May 12, 2022
An study of the factors behind economic growth attempts to reveal the ‘great cogs’ that drive development
For most of human history, we were caught in a stagnation trap. Improvements in technology and productivity led to population increases, and all those new people gobbled up the surplus, so that overall living standards always reverted to the historical average, barely above subsistence. Thomas Malthus, the unfairly maligned English clergyman, assumed this would always be the case. And yet, at least in the fortunate global north, things have been very different for the last century or so. How come?
This is the question the economist Oded Galor devised his rather grandiosely named “Unified Growth Theory” to address. (He uses lots of metaphors from physics, including “phase transition”, “economic black hole”, “gravitational forces”, and the like.) His answer, briefly, is that we sprang free of the Malthusian trap because of the effect the Industrial Revolution had on fertility rates. Rapid technological change placed a higher value on education, and families invested more in children’s schooling, which meant they could not afford to have so many children as before. So productivity gains were not swallowed up by burgeoning population. This virtuous cycle has persisted until the present, and might even, Galor suggests with unfashionable optimism, help us combine continued growth in living standards with reductions in carbon emissions. Continue reading...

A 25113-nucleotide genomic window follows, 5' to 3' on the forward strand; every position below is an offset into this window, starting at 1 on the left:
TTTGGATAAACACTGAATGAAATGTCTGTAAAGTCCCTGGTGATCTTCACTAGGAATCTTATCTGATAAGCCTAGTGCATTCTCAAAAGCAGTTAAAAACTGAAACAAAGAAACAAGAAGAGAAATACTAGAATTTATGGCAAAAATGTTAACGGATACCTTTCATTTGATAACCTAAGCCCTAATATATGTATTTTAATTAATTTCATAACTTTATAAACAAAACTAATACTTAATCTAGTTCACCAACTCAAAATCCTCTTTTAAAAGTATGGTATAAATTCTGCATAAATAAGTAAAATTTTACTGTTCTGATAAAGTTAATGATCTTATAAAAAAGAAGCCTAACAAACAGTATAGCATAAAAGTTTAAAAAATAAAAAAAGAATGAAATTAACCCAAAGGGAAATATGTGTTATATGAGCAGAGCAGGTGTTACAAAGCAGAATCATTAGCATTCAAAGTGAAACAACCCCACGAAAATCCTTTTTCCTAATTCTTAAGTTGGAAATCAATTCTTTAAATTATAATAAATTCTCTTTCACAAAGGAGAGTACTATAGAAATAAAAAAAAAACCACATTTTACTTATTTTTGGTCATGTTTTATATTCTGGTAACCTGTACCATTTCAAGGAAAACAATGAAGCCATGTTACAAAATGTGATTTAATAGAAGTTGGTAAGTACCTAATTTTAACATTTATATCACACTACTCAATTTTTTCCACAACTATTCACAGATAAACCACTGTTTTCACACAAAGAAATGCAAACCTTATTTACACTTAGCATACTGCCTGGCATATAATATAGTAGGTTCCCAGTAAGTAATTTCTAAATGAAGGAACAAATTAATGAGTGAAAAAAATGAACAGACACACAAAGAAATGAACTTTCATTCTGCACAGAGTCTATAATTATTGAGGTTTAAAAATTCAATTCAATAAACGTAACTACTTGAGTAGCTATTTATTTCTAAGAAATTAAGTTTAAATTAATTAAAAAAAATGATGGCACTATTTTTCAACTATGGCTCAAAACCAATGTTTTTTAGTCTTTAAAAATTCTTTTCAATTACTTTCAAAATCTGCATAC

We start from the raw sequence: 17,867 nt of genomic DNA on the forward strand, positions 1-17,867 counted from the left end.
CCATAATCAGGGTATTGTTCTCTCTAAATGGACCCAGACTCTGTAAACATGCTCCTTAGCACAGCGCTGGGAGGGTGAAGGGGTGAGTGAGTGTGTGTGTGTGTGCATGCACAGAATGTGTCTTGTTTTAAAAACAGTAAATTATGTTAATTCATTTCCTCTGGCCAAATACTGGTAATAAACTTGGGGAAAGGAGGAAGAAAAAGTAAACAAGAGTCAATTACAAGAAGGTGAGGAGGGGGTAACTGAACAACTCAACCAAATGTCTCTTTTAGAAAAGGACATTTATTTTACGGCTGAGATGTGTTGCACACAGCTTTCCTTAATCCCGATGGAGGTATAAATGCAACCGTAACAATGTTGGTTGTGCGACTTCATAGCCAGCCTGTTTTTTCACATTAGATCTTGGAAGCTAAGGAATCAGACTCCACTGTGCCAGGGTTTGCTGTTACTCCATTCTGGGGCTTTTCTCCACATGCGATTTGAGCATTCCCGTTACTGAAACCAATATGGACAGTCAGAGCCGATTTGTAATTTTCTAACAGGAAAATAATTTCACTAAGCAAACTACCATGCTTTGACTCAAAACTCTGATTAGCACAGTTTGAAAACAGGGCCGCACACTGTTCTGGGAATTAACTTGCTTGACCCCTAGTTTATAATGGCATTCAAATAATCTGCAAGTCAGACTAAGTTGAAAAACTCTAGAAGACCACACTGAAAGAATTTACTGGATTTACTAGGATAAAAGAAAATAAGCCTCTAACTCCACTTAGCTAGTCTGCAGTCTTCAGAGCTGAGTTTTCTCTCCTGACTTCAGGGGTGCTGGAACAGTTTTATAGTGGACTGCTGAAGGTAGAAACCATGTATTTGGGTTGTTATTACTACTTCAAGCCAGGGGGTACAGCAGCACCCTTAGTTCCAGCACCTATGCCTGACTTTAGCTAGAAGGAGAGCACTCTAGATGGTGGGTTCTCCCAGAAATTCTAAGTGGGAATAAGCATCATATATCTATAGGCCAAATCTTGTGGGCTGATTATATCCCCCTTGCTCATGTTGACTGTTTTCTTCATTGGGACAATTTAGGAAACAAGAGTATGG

Mar 30, 2022
The modern online environment undermines our independence of opinion, argues a human rights lawyer
It is often said that people are entitled to their opinions. But are they really? Do you have a God-given right to believe that torture is good, or that the moon landings were faked? To the extent that opinions are not merely secret possessions but dispositions to act a certain way in society, they are everyone’s business. So, no, you don’t have an inalienable right to your dumb opinion.
Unfortunately, that was also the position of the Spanish Inquisition and witch-hunters, who dreamed up vicious ways of attempting to uncover inner impiety. So these days we generally separate opinions (or beliefs) from the expression of them. Expression can be regulated, in the case of incitement to hatred, for example, but opinion is sacrosanct. It’s a fundamental freedom, but one that is everywhere under attack. Continue reading...
Mar 17, 2022
An editorial manager at Penguin tells the inside story of how an idea gets from an author’s head onto your bookshelves
If you were writing a satirical guide to the deadening jargon of university research assessments, you might well advise your reader: “Words must be conceived thoughtfully and birthed precisely for maximum narrative impact.” But it comes as a surprise to meet that disturbing sentence in Rebecca Lee’s otherwise jolly and friendly guide to everything that must happen behind the scenes before a book is published.